A Kyoto resident contracted SARS-Cov-2 late last year, and as her condition deteriorated sharply, both lungs began to fail, Nippon reported. After three months of extracorporeal membrane oxygenation treatment, doctors found her lungs stiff and practically dysfunctional. Although her respiratory symptoms improved, there was no hope that she could survive without an organ transplant.
Over the past year, 20 to 40 lung transplants have been performed on such patients in China, Europe and the United States, but all of them were taken from deceased patients. In order not to wait for a donor organ, the doctors decided to carry out a lung tissue transplant taken from the patient’s husband and son, who had no health problems.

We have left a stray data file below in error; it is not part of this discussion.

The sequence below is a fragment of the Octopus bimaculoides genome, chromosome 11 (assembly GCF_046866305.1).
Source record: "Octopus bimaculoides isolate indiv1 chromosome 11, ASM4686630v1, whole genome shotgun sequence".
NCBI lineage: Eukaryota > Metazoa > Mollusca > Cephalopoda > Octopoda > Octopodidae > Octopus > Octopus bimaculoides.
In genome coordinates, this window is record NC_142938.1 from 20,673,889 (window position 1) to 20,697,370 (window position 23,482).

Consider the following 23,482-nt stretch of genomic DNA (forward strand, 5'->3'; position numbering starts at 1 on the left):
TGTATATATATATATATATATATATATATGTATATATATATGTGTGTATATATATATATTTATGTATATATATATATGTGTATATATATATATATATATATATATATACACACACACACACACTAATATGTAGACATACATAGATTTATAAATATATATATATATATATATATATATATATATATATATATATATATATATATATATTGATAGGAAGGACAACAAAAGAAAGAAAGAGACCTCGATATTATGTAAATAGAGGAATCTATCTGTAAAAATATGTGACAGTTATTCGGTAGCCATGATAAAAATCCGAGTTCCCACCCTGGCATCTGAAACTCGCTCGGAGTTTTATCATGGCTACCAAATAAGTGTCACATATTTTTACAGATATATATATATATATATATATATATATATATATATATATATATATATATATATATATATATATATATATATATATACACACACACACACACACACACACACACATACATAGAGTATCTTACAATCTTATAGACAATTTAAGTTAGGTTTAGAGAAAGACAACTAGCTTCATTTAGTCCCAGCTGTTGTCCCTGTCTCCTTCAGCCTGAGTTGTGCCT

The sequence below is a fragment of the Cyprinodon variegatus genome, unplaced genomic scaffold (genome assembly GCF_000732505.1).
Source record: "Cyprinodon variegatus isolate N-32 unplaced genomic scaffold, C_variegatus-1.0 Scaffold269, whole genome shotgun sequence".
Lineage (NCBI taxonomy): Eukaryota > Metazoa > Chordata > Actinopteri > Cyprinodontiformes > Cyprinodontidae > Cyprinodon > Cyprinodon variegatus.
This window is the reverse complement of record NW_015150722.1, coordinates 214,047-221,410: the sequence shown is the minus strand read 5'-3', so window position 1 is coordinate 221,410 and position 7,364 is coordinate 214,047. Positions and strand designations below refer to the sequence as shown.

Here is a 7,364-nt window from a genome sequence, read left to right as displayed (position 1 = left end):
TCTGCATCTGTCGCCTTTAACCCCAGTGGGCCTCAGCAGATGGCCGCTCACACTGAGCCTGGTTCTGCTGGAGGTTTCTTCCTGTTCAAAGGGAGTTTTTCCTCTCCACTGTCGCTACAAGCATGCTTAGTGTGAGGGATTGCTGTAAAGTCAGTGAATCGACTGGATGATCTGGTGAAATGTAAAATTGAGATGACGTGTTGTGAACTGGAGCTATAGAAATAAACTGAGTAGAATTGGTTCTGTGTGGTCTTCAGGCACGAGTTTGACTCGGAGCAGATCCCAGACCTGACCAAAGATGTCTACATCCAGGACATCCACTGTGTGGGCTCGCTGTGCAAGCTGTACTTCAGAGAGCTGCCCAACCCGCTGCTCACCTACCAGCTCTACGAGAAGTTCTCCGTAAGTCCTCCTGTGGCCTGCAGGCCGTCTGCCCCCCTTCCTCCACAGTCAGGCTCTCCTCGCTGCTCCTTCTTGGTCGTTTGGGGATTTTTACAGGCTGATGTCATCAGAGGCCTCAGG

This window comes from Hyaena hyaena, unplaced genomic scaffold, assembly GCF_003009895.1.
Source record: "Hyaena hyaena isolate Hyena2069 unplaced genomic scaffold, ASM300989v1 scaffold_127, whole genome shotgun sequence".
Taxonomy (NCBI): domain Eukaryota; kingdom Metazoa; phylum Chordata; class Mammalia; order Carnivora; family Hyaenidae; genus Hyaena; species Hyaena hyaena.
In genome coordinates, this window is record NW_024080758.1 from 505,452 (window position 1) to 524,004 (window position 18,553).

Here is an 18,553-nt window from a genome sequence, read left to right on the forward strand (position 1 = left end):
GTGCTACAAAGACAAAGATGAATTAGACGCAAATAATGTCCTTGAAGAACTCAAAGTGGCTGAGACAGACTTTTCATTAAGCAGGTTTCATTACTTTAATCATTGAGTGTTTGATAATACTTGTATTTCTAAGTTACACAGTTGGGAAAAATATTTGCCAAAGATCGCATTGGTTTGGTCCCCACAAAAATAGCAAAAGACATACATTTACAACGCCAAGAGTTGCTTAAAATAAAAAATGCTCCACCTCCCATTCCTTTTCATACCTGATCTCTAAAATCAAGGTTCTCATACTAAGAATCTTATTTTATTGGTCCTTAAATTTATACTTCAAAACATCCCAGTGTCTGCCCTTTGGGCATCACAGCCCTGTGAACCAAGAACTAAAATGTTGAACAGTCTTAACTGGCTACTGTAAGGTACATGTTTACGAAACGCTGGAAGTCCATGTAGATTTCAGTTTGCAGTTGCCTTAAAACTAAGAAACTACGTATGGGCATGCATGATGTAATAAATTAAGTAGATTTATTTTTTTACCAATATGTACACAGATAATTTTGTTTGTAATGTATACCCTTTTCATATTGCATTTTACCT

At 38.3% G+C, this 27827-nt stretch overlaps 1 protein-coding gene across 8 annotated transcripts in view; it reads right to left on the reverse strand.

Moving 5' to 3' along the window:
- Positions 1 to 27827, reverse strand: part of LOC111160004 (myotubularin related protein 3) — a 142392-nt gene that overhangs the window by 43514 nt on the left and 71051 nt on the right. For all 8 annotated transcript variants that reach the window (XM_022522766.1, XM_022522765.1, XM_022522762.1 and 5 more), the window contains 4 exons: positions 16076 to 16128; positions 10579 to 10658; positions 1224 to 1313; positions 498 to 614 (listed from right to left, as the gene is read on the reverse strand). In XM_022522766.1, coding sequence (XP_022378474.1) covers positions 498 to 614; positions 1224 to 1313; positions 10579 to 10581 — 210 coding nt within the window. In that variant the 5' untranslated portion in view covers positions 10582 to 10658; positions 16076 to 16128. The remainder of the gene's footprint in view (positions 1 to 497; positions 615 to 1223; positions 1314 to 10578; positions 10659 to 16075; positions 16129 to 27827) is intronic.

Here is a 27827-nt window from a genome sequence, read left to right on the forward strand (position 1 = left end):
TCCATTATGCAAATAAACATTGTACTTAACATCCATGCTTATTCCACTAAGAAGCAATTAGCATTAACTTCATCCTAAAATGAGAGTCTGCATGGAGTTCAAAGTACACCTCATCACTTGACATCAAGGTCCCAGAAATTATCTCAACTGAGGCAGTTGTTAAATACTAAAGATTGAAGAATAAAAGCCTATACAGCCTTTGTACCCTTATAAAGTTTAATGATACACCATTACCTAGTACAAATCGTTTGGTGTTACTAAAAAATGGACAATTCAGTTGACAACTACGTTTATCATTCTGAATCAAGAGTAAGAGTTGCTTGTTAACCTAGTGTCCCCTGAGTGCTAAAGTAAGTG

The operation lasted 11 hours, the woman is being treated in intensive care, the condition of her donors is stable.
“The world’s first lung transplant from a living donor is expected to be a promising treatment for patients with serious lung disease,” the doctors said.
However, such operations have serious limitations, experts noted. Lung transplantation from a living donor can only be performed in patients under the age of 65 who have no damage to other organs. Typically, most patients with severe COVID-19 have many other serious illnesses.